ress of the two houses of parliament to the king, pledging lives and fortunes for the reduction of America, and of the king's answer. The Americans, he wrote to Vergennes, display in their conduct, and even in their errors, more thought than enthusiasm, for they have shown in succession, that they know how to argue, to negotiate, heories. The field of Lexington, followed by the taking of Ticonderoga, fixed the attention of the government of France. From the busy correspondence between Vergennes and the French embassy at London, it appeared, that the British ministry were under a delusion in persuading themselves that the Americans would soon tire; that at London, as early as the tenth of July, began the necessary preliminary in- July. 10. quiries. All England, such was the substance of its numerous reports to Vergennes, is in a position, from which she never can extricate herself. Either all rules are false, or the Americans will never again consent to become her subjects.
petitions, the British nation with no more appeals. What then, they ask, remains to be done? and they answer: That we commit our injuries to the justice of the evenhanded Chap. Xxxvii} 1775 June. Being who doth no wrong. In my life, said Shelburne, as he read Jefferson's report, I was never more pleased with a state paper, than with the assembly of Virginia's discussion of Lord North's proposition. It is masterly. But what I fear is, that the evil is irretrievable. At Versailles, Vergennes was equally attracted by the wisdom and dignity of the document; he particularly noticed the insinuation, that a compromise might be effected on the basis of the modification of the navigation acts; and saw so many ways opened of settling every difficulty, that it was long before he could persuade himself, that the infatuation of the British ministry was so blind as to neglect them all. From Williamsburg, Jefferson repaired to Philadelphia; but before he arrived there, decisive communicati
eet Burgoyne, but he also sent him a secret communication, in which among other things he declared upon his honor that the Americans had the certainty of being sustained by France and Spain. This clandestine correspondence proved that Lee had then no fidelity in his heart; though his treasons may as yet have been but caprices, implying momentary treachery rather than a well considered system. His secret was kept in America, but the statement found its way through the British ministry to Vergennes, Chap. XLII.} 1775. July. who pronounced it an absurdity worthy only of contempt. All the while skirmishes continued. A party of Americans on the eighth of July drove in the British advance guard nearest Roxbury, and took several muskets. On the evening of the tenth, three hundred volunteers swept Long Island, in Boston harbor, of more than seventy sheep and fifteen head of cattle, and carried off sixteen prisoners. Two days later, just after the arrival of six crowded transports, Gr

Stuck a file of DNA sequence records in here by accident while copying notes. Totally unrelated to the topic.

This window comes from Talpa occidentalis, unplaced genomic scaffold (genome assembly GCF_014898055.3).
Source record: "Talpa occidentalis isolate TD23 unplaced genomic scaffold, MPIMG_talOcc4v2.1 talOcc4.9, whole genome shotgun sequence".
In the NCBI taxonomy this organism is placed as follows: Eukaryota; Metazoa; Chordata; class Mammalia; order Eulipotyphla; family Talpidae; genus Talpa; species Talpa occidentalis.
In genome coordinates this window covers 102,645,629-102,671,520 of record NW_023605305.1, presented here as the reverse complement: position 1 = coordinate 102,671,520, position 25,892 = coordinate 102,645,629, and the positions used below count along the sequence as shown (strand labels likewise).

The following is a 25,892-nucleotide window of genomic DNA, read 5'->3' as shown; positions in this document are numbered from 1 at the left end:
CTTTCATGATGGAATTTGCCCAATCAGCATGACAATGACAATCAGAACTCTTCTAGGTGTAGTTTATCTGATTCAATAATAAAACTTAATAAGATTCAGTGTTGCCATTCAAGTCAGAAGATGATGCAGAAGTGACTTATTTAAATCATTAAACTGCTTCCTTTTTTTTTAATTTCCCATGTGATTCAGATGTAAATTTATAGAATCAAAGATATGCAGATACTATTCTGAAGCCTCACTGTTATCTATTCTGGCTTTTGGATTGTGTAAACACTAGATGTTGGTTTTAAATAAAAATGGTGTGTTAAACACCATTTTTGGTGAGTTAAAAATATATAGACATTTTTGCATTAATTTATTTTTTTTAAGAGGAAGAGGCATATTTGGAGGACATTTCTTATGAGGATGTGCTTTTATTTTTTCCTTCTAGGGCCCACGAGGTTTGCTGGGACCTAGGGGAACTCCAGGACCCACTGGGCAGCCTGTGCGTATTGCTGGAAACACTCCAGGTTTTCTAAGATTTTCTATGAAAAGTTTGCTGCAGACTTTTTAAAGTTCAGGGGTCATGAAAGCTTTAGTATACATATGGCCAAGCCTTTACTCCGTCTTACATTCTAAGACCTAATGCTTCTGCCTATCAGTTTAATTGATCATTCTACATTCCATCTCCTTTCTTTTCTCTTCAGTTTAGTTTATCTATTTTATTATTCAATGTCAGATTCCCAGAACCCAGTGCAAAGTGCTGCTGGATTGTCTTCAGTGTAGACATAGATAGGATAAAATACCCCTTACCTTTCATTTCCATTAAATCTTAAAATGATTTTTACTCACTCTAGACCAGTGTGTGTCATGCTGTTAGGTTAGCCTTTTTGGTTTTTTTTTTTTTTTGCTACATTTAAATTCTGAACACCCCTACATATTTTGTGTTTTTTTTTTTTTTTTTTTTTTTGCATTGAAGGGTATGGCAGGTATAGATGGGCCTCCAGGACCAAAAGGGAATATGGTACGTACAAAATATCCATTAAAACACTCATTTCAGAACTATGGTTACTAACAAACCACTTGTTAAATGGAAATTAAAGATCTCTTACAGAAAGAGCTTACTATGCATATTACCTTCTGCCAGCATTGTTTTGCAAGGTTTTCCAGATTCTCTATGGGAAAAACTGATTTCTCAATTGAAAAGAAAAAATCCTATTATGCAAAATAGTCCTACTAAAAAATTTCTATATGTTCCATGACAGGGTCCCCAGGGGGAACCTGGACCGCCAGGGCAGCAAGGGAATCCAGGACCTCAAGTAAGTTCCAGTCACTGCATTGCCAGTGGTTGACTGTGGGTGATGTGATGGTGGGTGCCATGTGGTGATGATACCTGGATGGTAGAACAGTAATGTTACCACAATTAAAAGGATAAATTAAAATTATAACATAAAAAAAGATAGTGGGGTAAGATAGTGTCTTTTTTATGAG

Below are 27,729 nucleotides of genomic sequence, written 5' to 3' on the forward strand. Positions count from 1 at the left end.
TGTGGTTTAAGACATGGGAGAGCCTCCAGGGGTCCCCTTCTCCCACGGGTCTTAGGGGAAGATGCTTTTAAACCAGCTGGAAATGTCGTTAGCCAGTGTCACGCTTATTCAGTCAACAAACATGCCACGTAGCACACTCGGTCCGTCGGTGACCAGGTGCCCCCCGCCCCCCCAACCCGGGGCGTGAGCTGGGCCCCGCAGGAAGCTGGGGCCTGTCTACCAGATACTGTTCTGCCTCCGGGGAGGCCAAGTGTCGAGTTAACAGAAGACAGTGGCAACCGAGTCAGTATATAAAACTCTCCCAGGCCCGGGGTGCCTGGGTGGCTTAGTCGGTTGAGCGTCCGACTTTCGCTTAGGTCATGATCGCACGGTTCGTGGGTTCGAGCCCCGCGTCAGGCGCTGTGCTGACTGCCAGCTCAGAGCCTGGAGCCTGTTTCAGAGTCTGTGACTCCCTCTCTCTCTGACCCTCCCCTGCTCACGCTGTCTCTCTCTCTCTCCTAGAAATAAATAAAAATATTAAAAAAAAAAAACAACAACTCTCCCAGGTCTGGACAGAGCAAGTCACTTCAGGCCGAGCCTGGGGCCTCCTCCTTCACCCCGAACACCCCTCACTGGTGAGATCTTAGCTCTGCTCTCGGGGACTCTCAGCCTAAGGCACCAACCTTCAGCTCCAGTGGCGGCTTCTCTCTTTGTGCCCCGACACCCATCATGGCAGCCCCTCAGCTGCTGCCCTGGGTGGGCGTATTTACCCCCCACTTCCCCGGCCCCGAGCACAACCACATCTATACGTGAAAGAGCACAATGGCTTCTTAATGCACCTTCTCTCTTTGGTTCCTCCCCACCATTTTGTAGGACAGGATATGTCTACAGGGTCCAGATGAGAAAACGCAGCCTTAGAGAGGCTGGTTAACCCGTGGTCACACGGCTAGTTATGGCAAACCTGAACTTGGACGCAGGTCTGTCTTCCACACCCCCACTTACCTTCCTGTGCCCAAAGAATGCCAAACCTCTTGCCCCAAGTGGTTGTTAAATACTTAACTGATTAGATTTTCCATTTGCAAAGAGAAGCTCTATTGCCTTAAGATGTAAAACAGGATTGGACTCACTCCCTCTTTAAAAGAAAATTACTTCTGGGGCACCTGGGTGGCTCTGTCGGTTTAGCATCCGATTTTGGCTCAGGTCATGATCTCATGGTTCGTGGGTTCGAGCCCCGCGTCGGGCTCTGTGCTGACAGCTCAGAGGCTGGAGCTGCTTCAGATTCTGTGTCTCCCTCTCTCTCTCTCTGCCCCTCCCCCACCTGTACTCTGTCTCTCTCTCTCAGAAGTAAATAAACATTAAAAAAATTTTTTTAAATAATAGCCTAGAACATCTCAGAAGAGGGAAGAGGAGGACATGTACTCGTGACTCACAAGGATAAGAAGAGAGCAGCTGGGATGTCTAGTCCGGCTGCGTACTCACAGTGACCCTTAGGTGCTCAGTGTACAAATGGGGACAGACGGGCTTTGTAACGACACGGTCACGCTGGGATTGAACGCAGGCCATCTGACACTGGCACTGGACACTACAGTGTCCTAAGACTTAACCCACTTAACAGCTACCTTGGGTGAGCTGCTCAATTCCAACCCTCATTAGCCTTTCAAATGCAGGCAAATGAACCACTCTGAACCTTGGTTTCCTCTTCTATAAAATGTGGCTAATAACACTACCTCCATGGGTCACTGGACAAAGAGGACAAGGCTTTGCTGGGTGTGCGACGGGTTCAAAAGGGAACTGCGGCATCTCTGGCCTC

l battle reached the cabinet, and spread rapidly through the kingdom and through Europe. Two more such victories, said Vergennes, and England will have no army left in America. The great loss of officers in the battle saddened the anticipations oflamor for an attack on the house of Bourbon, they would at once become belligerent. The subject was calmly revolved by Vergennes; who was unable to imagine, how sensible people could regard a war with France as a harbor of refuge; especially as her to aid insurgents; but the danger of an attack from the English was held before his eyes, and on the seventh of August Vergennes could reply to De Guines: Be assured, sir, the king very much approves sending Bonvouloir with such precaution that we r relations and events of the utmost importance. Yet all the while the means of pacifying America were so obvious that Vergennes was hardly able to persuade himself they could be missed by the English ministers. The folly imputed to them was so gr
ely watched by the agents of France. Its ambassador, just after Penn's arrival, wrote of the king and his ministers to Vergennes: These people appear to me in a delirium; that there can be no conciliation we have now the certainty; Rochford even au may be sure the plan of these people is, by devastations to force back America fifty years if they cannot subdue it. Vergennes had already said: The cabinet of the king of England may wish to make North America a desert, but there all its power will be stranded; if ever the English troops quit the borders of the sea, it will be easy to prevent their return. Vergennes could not persuade himself that the British government should refuse conciliation, when nothing was demanded but the revocis as obstinate and as feeble as Charles the First, and every day he makes his task more difficult and more dangerous. Vergennes gave up his doubts, Sept. saying: The king's proclamation against the Americans changes my views altogether; that proc